People find safety in those who think the same way, research contends
WEDNESDAY, July 1 (HealthDay News) -- Whatever you believe, new research suggests that you're likely to surround yourself with others who feel the same way, whether they be friends or talking heads on television.
"Never having any contact with the other side is a very safe way of protecting your beliefs. It's a little bit primitive, but successful," said study co-author Dolores Albarracin, a psychology professor at the University of Illinois at Urbana-Champaign.
Albarracin and colleagues from the University of Florida, Northwestern University and Ohio University reviewed 91 previous studies on how people deal with information that confirms or contradicts their opinions. Their analysis appears in the July issue of the journal Psychological Bulletin.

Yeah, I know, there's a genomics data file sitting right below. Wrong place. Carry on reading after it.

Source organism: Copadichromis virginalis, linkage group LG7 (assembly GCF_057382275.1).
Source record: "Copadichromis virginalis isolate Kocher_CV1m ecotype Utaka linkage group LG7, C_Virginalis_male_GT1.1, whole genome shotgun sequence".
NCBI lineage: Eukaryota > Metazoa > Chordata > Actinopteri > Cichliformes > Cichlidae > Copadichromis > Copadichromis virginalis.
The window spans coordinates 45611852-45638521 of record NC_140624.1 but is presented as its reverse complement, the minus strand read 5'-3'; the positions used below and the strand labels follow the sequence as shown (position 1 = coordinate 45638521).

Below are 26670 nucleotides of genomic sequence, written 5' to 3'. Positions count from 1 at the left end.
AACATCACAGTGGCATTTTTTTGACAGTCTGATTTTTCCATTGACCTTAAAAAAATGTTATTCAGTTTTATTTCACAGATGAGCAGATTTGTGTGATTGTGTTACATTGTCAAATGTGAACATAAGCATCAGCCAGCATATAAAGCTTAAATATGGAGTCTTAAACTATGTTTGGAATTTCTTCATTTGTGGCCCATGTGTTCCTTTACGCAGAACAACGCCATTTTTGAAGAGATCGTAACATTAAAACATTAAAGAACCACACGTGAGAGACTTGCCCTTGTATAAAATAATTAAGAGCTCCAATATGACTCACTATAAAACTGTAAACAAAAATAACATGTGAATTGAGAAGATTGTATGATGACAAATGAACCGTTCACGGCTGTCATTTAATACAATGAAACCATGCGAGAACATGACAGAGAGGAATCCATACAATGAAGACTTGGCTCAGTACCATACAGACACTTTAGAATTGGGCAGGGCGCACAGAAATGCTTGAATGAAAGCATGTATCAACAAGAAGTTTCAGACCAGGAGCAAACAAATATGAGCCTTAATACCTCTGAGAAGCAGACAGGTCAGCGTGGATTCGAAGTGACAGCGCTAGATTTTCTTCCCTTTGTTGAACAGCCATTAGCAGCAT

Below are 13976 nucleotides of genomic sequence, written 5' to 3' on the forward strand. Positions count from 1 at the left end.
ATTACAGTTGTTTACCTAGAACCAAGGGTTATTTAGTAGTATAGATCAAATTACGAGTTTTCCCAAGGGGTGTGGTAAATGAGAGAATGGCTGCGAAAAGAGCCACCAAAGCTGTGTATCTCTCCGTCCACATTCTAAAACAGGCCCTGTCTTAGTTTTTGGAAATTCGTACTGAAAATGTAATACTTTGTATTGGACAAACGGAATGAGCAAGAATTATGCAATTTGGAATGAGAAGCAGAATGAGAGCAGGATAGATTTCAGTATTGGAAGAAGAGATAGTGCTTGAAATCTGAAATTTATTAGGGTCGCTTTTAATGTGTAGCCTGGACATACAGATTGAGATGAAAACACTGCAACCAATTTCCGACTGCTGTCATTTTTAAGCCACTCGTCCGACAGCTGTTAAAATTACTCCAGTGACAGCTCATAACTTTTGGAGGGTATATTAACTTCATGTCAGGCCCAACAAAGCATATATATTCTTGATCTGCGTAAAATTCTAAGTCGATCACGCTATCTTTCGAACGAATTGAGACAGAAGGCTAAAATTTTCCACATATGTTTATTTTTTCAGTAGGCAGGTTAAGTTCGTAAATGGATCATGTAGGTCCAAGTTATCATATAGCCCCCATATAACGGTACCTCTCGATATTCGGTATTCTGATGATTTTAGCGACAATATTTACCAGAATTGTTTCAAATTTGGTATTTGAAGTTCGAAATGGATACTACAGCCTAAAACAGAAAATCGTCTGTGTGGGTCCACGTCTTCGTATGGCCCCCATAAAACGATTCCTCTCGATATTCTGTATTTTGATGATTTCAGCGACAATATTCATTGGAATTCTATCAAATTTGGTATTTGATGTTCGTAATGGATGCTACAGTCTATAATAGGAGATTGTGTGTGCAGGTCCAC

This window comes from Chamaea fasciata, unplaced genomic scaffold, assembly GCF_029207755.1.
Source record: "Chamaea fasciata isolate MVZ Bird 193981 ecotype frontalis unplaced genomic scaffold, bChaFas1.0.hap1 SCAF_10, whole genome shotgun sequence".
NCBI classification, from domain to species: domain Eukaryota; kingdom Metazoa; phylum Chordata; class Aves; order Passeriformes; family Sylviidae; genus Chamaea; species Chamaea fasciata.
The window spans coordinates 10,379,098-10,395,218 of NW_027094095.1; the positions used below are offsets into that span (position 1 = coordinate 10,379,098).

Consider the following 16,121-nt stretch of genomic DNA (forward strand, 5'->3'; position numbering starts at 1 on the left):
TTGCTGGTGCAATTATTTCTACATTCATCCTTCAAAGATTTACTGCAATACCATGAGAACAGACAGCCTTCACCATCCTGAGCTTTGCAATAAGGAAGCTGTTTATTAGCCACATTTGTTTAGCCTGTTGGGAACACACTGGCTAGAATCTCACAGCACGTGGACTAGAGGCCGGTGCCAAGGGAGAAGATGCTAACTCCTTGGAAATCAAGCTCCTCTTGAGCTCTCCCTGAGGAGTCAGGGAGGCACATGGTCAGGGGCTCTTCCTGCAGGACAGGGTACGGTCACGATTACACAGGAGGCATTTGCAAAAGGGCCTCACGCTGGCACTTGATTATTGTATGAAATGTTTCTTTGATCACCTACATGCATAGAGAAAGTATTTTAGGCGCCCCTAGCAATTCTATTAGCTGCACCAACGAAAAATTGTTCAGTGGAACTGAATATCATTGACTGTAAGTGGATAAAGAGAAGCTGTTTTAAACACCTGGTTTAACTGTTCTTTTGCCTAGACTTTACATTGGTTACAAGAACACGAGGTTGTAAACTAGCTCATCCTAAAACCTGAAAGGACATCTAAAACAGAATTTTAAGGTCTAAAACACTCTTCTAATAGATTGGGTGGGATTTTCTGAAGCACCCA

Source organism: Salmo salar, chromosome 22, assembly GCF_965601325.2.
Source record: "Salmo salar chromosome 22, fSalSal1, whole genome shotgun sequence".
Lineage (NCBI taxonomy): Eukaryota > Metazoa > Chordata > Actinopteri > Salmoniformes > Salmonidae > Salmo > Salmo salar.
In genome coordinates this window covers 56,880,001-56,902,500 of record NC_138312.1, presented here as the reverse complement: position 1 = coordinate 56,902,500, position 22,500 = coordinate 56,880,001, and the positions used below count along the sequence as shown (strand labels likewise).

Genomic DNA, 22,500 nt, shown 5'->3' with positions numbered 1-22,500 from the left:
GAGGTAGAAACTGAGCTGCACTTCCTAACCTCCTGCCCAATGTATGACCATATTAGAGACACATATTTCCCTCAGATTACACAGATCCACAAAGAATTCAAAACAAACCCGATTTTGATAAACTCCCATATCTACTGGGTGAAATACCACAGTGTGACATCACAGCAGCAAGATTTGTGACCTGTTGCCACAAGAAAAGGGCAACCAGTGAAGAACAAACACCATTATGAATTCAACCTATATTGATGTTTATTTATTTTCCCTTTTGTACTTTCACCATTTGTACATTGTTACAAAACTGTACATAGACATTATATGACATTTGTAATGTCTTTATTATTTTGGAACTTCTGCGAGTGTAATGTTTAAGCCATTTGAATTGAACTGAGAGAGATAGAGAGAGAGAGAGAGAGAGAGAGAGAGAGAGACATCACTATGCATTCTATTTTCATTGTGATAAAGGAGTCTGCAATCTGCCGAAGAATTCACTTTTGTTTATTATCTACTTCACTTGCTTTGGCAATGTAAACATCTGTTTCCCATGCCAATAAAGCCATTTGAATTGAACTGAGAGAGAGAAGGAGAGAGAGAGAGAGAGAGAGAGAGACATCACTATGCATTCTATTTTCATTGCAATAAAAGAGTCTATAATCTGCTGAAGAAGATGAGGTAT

The new study confirmed that people have "a moderate preference for information that confirms their points of view. It is sometimes attenuated, but for the most part it tends to be there," Albarracin said.
Overall, the studies asked people whether they wanted to view or read information that either upheld their point of view or opposed it. The researchers found that people were twice as likely to seek out supporting material than contradictory material. And they were especially likely to seek out confirming opinions on such topics as religion, politics or ethics, Albarracin said.
Researchers have debated this topic for some time, trying to figure out exactly why people don't tend to be exposed to contradicting points of view, Albarracin noted.
"One argument is that it's not that you are purposefully trying to seek confirmation: if you are a Democrat, you're more likely to be surrounded by Democratic information," she said. "The other point of view is that it is by choice. It makes you feel a lot better to confirm what you already believe than risk feeling like a
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